This study was designed to discover whether the consumption of manufactured low-protein dietetic foods by patients with CRF enables them to better adjust their protein intake and to maintain their nutritional status for vitamins B6, B12and folate, and to decrease hyperhomocysteinemia. Moreover, it is important to determine whether the use of these dietetic products might facilitate the manufacture and variety of diets, and thus improve users' quality of life.
The participants in this clinical-nutritional intervention were patients with CRF on predialysis. The following criteria were established for inclusion: serum creatinine concentration > 2.5 mg/dL, plasma creatinine clearance between 10 and 45 mL/min, stable clinical condition (stable blood pressure, no special diet, no digestive system or systemic disease, neoplasias, or treatment with corticosteroids or immunosuppressors), corrected metabolic acidosis and lipid alterations, age between 18 and 70 years, and knowing how to read and write. The study was authorized by the Ethics Committee of the Hospital Universitario Virgen de las Nieves (Granada, Spain). All patients provided their consent by signing an Informed Consent form.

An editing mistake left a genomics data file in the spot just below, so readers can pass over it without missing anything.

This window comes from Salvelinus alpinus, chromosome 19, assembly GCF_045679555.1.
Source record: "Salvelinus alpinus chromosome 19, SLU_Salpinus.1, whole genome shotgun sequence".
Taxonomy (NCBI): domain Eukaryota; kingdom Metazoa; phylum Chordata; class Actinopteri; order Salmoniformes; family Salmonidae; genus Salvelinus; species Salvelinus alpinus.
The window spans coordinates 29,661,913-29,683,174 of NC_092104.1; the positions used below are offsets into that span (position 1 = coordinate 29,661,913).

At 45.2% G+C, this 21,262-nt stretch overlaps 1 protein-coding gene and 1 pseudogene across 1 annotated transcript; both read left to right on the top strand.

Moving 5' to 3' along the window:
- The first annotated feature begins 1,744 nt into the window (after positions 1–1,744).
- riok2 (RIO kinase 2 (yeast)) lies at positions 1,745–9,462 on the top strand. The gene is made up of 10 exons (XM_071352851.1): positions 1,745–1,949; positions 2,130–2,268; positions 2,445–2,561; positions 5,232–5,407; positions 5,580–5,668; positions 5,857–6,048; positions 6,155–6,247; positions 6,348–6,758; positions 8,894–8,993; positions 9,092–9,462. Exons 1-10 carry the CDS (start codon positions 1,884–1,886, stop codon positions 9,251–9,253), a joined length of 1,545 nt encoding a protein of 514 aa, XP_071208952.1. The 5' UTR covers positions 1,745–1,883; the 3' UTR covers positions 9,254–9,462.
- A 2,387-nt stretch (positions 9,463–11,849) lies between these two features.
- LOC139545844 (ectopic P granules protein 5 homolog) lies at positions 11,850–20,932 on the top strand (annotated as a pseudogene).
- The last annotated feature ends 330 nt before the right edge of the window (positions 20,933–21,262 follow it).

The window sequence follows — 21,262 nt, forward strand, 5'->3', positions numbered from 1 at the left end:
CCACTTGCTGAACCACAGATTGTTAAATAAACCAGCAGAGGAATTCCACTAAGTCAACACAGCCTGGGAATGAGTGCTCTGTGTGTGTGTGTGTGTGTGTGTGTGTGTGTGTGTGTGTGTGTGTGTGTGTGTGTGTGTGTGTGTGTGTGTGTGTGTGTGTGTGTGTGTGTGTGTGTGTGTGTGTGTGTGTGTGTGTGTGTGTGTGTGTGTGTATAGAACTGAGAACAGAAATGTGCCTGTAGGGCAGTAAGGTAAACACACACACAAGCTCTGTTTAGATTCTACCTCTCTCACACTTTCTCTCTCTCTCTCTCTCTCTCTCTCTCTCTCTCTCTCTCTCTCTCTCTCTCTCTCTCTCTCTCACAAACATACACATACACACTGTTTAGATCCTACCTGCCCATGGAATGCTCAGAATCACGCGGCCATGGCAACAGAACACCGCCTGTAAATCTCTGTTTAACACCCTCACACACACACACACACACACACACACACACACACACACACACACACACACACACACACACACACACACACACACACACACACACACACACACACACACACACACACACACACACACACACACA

The sample was consecutive and nonprobabilistic, since we included all patients who met the inclusion criteria and were seen at the nephrology outpatient clinic of the Hospital Universitario Virgen de las Nieves (Granada, Spain) between November 1999 and June 2006.
The sample of patients initially invited to participate consisted of 64 men and women aged 18 to 70 years. The final sample consisted of 49 persons (28 men, 21 women) with a mean age of 55 (SD 16) years. The final participation rate was 76.6%, and the reasons for dropout, or withdrawal by the investigators were scheduled dialysis (26.7%), nonadherence to the diet(60.0%) or death (13.3%).